Scaling and Root Planing in Dentistry
Periodontitis is a serious gum disease that should not be left untreated. If a dentist is not seen to treat the gums, the individual may begin to lose teeth. Although periodontal disease is serious, there are several types of valuable treatments available.
Surgery is a common course of action, but depending on the severity of the condition, a non-surgical procedure called root planing and scaling may be appropriate.
Root planing and scaling is actually a thorough tooth cleaning procedure that is ideal in the early stages of periodontitis. During this time, the individual’s teeth may develop abnormal pockets or spaces between the teeth. As these pockets enlarge, the teeth will separate from the gums and eventually fall out.
Excess bacteria present on the teeth can also be accidentally ingested and make the individual sick. This situation is very serious for people with heart-related conditions because bacteria can get into the bloodstream and cause inflammation in the chambers of the heart.
Scaling and root planing are usually given as a single treatment under local anesthetic unless there is a significant amount of tooth damage. During the “scaling” portion of the procedure, the dentist uses power tools to remove excess bacteria from the teeth. The bacteria can be in the form of plaque, tartar, or decay.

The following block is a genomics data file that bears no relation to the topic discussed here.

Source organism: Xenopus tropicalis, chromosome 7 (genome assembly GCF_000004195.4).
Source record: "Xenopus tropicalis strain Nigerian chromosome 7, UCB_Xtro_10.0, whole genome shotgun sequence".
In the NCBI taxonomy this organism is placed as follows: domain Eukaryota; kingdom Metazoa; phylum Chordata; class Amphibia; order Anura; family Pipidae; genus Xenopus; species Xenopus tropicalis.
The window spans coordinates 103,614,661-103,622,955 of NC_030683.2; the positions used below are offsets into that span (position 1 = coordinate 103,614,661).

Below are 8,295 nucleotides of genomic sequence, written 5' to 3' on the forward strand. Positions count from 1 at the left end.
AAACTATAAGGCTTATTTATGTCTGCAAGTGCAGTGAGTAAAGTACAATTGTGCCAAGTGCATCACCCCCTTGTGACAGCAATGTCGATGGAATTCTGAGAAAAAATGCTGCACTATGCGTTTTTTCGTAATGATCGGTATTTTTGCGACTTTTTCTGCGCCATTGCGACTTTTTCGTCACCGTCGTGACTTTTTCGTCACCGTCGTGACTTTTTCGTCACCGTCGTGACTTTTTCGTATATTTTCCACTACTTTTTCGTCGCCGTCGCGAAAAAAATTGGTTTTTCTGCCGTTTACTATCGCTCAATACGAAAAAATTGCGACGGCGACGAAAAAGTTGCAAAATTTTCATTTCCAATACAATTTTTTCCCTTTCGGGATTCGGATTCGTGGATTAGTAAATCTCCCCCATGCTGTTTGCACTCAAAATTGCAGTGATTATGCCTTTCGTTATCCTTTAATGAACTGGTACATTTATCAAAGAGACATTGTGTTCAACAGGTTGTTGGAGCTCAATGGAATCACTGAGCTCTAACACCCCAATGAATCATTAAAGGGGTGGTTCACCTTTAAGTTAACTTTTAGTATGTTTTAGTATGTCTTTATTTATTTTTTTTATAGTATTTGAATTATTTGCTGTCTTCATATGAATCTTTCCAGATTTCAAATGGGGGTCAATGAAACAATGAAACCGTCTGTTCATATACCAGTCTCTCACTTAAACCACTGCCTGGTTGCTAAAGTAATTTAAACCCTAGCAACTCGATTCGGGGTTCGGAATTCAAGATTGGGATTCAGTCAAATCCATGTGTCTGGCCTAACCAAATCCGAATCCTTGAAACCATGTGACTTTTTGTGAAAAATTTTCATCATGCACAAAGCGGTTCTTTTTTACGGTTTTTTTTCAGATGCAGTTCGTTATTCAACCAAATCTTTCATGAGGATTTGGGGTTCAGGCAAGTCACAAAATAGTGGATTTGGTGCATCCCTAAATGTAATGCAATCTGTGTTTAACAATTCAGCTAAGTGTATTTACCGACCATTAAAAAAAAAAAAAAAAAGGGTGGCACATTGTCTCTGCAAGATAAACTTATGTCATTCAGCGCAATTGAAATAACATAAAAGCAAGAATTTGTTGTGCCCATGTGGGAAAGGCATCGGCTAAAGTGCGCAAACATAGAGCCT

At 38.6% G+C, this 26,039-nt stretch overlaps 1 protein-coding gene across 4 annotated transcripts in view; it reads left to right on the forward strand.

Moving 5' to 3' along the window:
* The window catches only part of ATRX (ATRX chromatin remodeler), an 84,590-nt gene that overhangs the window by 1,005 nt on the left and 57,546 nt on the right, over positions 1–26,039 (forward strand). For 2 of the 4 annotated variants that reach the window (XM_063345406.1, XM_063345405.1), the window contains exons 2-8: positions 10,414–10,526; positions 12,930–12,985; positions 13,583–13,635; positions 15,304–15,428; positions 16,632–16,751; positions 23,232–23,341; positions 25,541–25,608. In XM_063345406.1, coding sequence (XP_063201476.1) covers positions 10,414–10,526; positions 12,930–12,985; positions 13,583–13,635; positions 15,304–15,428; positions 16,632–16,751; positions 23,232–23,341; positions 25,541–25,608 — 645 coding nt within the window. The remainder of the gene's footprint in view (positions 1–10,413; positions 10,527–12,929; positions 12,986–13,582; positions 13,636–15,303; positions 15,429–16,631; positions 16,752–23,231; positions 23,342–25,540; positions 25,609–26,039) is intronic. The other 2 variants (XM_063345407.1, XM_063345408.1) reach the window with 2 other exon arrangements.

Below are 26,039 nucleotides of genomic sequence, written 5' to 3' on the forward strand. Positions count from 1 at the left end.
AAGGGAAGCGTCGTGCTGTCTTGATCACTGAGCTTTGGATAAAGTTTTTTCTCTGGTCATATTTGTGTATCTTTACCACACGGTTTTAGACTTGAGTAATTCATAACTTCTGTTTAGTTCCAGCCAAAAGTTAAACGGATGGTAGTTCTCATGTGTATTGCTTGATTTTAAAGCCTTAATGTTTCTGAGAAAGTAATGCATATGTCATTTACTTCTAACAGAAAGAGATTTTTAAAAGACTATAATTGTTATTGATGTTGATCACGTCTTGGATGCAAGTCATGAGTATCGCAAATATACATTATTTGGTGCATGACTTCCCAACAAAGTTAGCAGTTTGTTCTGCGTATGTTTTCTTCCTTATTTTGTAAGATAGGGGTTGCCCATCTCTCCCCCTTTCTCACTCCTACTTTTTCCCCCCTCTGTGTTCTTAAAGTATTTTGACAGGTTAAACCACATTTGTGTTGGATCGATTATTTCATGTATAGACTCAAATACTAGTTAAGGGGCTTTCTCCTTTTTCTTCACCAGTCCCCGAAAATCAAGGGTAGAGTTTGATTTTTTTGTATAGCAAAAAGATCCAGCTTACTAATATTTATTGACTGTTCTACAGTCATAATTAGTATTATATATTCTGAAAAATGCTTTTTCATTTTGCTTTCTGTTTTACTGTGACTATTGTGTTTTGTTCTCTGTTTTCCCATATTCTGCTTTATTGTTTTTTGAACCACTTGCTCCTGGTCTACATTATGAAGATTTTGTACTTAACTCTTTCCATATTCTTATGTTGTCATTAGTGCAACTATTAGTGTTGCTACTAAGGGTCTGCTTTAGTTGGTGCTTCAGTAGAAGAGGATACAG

The “brushing” part of the procedure involves cleaning below the gum level. Because bacteria may not be visible, the dentist feels for rough surfaces and uses a handpiece to remove any dirt or bacteria. There are two common types of hand instruments: an ultrasonic instrument or a scaler. Dental patients tend to prefer the ultrasound instrument because it causes less discomfort.
To determine whether a person’s periodontal disease is appropriate for root planing and scaling, dentists use a guide from the American Dental Association (ADA). According to the ADA, gum disease that extends 3 to 6 millimeters below the gum line is suitable for root planing and scaling. Gum disease deeper than this amount will likely require surgery.
After the procedure
Because root planing and scaling involve the dentist working on sensitive areas of the teeth and gums, people may experience some soreness, soreness, and minor bleeding after the procedure. The individual may also notice a temporary sensitivity to hot or cold drinks.